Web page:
“Okay, you can push whenever you want,” said the midwife who was ready to catch.

Another contraction, and with it a strong, quiet push.  The baby’s head appeared, then the whole body slipped out quickly – before the midwife even had a chance to break the water.  The “veil” removed, the baby’s mouth and nose were suctioned and a cry was heard.

“Well, you haven’t told us what it is!” said the father, smiling.

“You tell us,” replied the midwives, turning the baby over so the happy parents could see.

“It’s a girl!”

The cord stopped pulsing and was carefully clamped and cut.  I was holding a clean, dry towel, so the baby was handed to me.  The other three turned back to the mother.  One listened, and another placed her hands on the mother’s abdomen.

“It’s still breech,” the younger midwife said.  “Let’s get her in bed and see where the placenta is.”

I took a step back, encouraging the baby in my arms to tell us all about the new world she was in.  She loudly complied. :-)

The midwives helped our patient back into bed.

“Can I push again?” she asked, once she was settled.

After a brief consultation, the midwives nodded.

With the next contraction, a pair of small feet appeared.  A rest, and the midwives listened to the heartbeat again.  All was well.  Another contraction, and the bottom and trunk came out.  For a moment that seemed like an eternity, the midwife assisting with the delivery struggled to deliver the arms.  The more experienced midwife stepped in, and then the whole baby was out in a rush.  This one wasn’t so ready to cry, though.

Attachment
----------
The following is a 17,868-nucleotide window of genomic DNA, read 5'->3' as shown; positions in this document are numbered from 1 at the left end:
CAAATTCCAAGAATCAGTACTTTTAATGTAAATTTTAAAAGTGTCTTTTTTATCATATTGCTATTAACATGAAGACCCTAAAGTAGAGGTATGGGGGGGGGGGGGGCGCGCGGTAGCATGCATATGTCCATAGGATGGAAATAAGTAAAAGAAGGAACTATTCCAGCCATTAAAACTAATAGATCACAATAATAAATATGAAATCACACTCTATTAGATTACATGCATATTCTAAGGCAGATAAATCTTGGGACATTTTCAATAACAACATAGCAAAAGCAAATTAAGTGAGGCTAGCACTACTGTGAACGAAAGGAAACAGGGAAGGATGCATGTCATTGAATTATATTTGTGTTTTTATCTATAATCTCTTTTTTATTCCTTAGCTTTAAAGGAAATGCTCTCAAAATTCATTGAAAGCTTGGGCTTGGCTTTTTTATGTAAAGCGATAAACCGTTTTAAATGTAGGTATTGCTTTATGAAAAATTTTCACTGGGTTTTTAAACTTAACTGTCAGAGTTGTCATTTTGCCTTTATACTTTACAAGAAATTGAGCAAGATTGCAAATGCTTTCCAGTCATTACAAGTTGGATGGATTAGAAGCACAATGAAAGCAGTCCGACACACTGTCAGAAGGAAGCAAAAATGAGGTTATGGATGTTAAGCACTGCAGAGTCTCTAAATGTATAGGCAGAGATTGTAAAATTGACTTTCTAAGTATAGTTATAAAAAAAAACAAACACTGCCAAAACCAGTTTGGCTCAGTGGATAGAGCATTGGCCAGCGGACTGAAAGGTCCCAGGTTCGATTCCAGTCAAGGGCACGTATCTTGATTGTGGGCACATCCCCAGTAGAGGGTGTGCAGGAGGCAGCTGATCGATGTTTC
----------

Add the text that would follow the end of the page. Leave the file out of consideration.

“I think a bit of oxygen might help,” said the first midwife.  I picked up the oxygen canister and set it on the bed, still holding the older twin.  “Yes, and the bag…”  I grabbed the ambu bag and handed it to the midwife holding the limp, bluish baby.  “Can somebody breathe for me?” she asked.  The baby on my arm was content for the moment, and the other midwives were occupied, so I bagged while the first midwife held the mask in place.  The baby grimaced, then let out a wail, still under the mask.  The parents breathed an audible sigh of relief and what tension there was in the room immediately disappated.   We smiled.

“It looks like you have another girl.”  The parents beamed.  Once she was breathing and crying well and the cord stopped pulsing, the second baby was set free from her mother.  I handed the first twin to her happy father.  His experienced hands knew just how to hold her.  I shook my head a little as I thought how differently this would have gone in the hospital.  I turned and was soon busy helping with cleanup.  The placenta was delivered – almost as big as one of the babies and quite as healthy. :-)  I was in awe.  Both babies knew exactly what to do when it came time for breastfeeding, and in a matter of hours, we were saying goodbye to a content mother, two sleeping babies, and a beaming father.  The grandmothers were already on their way to help out.

As we walked out to our cars, I turned to the most experienced midwife, my mentor.  “That was incredible,” I said.  “Thank you so much for calling me!”

The twin girls, born at 38 weeks, later met their four older brothers.  Both twins were remarkably healthy.  “Peach,” born first, weighed 7lbs, 1oz.  Her sister “Pear” weighed 7lbs, 4oz and was born 11 minutes after “Peach.”


[I’m hooked.  Again.  Oh, and I did not use any real names here.]